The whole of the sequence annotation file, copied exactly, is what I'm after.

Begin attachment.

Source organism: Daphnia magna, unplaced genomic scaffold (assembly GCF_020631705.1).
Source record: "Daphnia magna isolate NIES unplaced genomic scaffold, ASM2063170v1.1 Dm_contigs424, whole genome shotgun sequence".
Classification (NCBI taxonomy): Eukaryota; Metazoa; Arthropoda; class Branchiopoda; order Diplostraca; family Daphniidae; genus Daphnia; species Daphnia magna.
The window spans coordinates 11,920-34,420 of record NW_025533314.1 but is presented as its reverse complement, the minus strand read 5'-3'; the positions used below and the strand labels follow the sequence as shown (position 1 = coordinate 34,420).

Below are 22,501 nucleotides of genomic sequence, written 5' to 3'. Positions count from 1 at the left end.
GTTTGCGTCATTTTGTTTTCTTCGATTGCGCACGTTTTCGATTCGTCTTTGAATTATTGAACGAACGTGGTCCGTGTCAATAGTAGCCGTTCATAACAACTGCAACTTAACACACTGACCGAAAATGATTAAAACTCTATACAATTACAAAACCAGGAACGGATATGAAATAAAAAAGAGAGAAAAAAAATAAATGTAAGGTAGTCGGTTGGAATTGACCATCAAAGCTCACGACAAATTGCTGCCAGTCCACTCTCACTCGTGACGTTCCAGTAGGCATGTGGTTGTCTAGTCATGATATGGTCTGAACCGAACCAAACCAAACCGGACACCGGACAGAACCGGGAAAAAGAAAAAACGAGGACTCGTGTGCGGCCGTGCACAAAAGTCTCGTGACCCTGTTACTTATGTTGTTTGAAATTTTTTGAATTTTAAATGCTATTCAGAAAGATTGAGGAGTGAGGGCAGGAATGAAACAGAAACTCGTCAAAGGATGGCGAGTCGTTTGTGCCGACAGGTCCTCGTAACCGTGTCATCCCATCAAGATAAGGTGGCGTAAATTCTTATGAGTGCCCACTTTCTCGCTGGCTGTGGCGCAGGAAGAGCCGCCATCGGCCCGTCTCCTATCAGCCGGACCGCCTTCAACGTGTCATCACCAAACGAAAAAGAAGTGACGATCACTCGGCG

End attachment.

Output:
Source organism: Daphnia magna, unplaced genomic scaffold (assembly GCF_020631705.1).
Source record: "Daphnia magna isolate NIES unplaced genomic scaffold, ASM2063170v1.1 Dm_contigs424, whole genome shotgun sequence".
Classification (NCBI taxonomy): Eukaryota; Metazoa; Arthropoda; class Branchiopoda; order Diplostraca; family Daphniidae; genus Daphnia; species Daphnia magna.
The window spans coordinates 11,920-34,420 of record NW_025533314.1 but is presented as its reverse complement, the minus strand read 5'-3'; the positions used below and the strand labels follow the sequence as shown (position 1 = coordinate 34,420).

Below are 22,501 nucleotides of genomic sequence, written 5' to 3'. Positions count from 1 at the left end.
GTTTGCGTCATTTTGTTTTCTTCGATTGCGCACGTTTTCGATTCGTCTTTGAATTATTGAACGAACGTGGTCCGTGTCAATAGTAGCCGTTCATAACAACTGCAACTTAACACACTGACCGAAAATGATTAAAACTCTATACAATTACAAAACCAGGAACGGATATGAAATAAAAAAGAGAGAAAAAAAATAAATGTAAGGTAGTCGGTTGGAATTGACCATCAAAGCTCACGACAAATTGCTGCCAGTCCACTCTCACTCGTGACGTTCCAGTAGGCATGTGGTTGTCTAGTCATGATATGGTCTGAACCGAACCAAACCAAACCGGACACCGGACAGAACCGGGAAAAAGAAAAAACGAGGACTCGTGTGCGGCCGTGCACAAAAGTCTCGTGACCCTGTTACTTATGTTGTTTGAAATTTTTTGAATTTTAAATGCTATTCAGAAAGATTGAGGAGTGAGGGCAGGAATGAAACAGAAACTCGTCAAAGGATGGCGAGTCGTTTGTGCCGACAGGTCCTCGTAACCGTGTCATCCCATCAAGATAAGGTGGCGTAAATTCTTATGAGTGCCCACTTTCTCGCTGGCTGTGGCGCAGGAAGAGCCGCCATCGGCCCGTCTCCTATCAGCCGGACCGCCTTCAACGTGTCATCACCAAACGAAAAAGAAGTGACGATCACTCGGCG